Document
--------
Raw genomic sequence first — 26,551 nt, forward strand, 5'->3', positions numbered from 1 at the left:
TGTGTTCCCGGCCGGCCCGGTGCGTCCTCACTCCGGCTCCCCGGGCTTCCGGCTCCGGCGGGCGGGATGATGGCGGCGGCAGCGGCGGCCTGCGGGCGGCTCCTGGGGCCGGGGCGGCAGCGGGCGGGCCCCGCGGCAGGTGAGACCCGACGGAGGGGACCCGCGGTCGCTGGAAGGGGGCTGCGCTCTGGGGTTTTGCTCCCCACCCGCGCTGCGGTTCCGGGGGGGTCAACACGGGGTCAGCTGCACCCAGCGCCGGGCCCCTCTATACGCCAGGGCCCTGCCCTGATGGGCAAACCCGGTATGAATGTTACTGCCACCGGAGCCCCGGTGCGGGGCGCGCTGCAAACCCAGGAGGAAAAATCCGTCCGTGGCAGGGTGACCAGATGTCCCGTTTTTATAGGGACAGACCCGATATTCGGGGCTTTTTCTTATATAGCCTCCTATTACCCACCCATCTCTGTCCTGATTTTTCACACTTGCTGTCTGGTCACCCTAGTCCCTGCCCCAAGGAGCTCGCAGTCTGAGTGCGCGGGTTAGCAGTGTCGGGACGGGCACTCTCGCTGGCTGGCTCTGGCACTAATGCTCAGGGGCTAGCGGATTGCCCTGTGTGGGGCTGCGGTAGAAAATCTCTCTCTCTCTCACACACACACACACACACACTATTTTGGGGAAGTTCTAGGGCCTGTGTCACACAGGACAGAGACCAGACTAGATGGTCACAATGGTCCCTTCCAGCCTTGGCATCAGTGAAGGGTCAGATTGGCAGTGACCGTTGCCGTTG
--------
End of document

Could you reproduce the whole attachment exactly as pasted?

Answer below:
Raw genomic sequence first — 26,551 nt, forward strand, 5'->3', positions numbered from 1 at the left:
TGTGTTCCCGGCCGGCCCGGTGCGTCCTCACTCCGGCTCCCCGGGCTTCCGGCTCCGGCGGGCGGGATGATGGCGGCGGCAGCGGCGGCCTGCGGGCGGCTCCTGGGGCCGGGGCGGCAGCGGGCGGGCCCCGCGGCAGGTGAGACCCGACGGAGGGGACCCGCGGTCGCTGGAAGGGGGCTGCGCTCTGGGGTTTTGCTCCCCACCCGCGCTGCGGTTCCGGGGGGGTCAACACGGGGTCAGCTGCACCCAGCGCCGGGCCCCTCTATACGCCAGGGCCCTGCCCTGATGGGCAAACCCGGTATGAATGTTACTGCCACCGGAGCCCCGGTGCGGGGCGCGCTGCAAACCCAGGAGGAAAAATCCGTCCGTGGCAGGGTGACCAGATGTCCCGTTTTTATAGGGACAGACCCGATATTCGGGGCTTTTTCTTATATAGCCTCCTATTACCCACCCATCTCTGTCCTGATTTTTCACACTTGCTGTCTGGTCACCCTAGTCCCTGCCCCAAGGAGCTCGCAGTCTGAGTGCGCGGGTTAGCAGTGTCGGGACGGGCACTCTCGCTGGCTGGCTCTGGCACTAATGCTCAGGGGCTAGCGGATTGCCCTGTGTGGGGCTGCGGTAGAAAATCTCTCTCTCTCTCACACACACACACACACACACTATTTTGGGGAAGTTCTAGGGCCTGTGTCACACAGGACAGAGACCAGACTAGATGGTCACAATGGTCCCTTCCAGCCTTGGCATCAGTGAAGGGTCAGATTGGCAGTGACCGTTGCCGTTG